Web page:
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JazzTimes 10: Essential Geri Allen Recordings

High points from one of jazz’s peak performers

“She was so out, and so in,” wrote pianist and JazzTimes columnist Ethan Iverson of Geri Allen. “In the mid-’80s, very few could say they could play with anybody, but Allen could cross any bridge.”

In many ways, the jazz world still hasn’t come to grips with what it lost on June 27, 2017. Many insist even now that Brad Mehldau is the most important pianist of the last 40 years; I myself was once known to argue for Mulgrew Miller. With no disrespect to either Brad or Grew (or any other contenders), both are wrong.

Geri Allen had a remarkable range that could make her an ardent disciple of Eric Dolphy and Andrew Hill and Charlie Parker and Mary Lou Williams—which she was. What’s more, she could play both ends of the spectrum at once: deep blues figures played over interconnected rhythms, elongated phrases against strict 32-bar forms, atonal torrents ripping through ballads. When she did it, it sounded not only original and distinctive, but completely intuitive—as if it were the kind of go-to technique you could find anywhere.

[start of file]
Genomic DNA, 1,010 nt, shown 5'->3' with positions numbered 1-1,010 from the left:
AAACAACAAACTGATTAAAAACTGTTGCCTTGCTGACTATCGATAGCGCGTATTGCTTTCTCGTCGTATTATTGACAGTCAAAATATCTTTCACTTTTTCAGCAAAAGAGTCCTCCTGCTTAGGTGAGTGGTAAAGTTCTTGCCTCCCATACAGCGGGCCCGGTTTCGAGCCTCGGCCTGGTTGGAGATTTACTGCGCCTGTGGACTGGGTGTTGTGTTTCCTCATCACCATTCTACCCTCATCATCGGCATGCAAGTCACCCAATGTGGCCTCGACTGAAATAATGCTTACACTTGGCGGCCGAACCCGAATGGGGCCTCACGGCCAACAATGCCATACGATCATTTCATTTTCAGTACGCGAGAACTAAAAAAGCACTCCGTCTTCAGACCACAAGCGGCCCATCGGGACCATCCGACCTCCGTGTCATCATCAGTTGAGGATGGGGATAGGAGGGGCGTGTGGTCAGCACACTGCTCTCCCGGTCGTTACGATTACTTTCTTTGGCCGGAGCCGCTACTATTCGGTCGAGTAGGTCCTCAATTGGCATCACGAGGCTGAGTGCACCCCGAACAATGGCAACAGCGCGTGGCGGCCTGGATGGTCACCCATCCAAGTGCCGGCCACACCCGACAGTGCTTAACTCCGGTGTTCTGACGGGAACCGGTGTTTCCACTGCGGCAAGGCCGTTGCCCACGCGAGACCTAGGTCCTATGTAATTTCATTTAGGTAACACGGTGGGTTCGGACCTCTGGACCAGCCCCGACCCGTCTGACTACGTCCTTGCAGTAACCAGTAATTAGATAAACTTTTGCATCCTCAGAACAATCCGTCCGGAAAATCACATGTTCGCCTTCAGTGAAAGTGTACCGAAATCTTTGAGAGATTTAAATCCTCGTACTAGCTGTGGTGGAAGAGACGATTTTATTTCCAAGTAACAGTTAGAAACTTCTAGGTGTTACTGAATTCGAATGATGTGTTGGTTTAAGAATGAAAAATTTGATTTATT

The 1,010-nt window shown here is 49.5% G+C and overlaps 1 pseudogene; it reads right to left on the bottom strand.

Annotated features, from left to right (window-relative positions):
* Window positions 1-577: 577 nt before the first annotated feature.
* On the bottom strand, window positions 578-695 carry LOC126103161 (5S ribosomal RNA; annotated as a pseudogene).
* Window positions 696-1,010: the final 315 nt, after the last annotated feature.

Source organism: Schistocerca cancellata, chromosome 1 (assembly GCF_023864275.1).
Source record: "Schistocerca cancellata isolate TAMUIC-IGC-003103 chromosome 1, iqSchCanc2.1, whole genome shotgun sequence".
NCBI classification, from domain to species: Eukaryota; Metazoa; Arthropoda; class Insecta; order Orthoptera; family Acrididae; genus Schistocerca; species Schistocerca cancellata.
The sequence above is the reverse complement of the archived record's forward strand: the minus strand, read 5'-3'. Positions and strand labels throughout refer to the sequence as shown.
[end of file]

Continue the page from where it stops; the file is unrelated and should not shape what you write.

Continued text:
We honor Allen as an important figure; we should revere her as jazz divinity. Again quoting Iverson: “In this music, there was before Geri Allen and after Geri Allen. She’s that important.” Here are 10 tracks to prove it.

Listen to a Spotify playlist featuring most of the songs in this JazzTimes 10:

1. Joseph Jarman: 'Blues for Alice' (Inheritance; Baybridge, 1984)

1. Joseph Jarman: 'Blues for Alice' (<i>Inheritance</i>; Baybridge, 1984)
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Two months before she made her own first recording, Allen was already flexing her muscles with an AACM pillar. Even with bassist Fred Hopkins and drummer Famoudou Don Moye on hand, this is a relatively tame date for Jarman, and he plays Charlie Parker’s “Blues for Alice” straight through its head, with Allen offering spare chords behind him. (It’s Hopkins’ glissandi that seem like the wild card.) But in Jarman’s first solo chorus, while he stays straight-on, Allen is already falling out of kilter with double-time chords and odd dissonances. Thus she’s entirely ready when Jarman breaks for it in the third chorus, meeting his runs with atonal shards, irregular shapes, and rakes across the keyboard. Though she meets him back at home for the head out, she never quite gets back to playing completely inside.

Preview, buy or download Inheritance on Amazon!

Michael J. West

Michael J. West is a jazz journalist in Washington, D.C. In addition to his work on the national and international jazz scenes, he has been covering D.C.’s local jazz community since 2009. He is also a freelance writer, editor, and proofreader, and as such spends most days either hunkered down at a screen or inside his very big headphones. He lives in Washington with his wife and two children.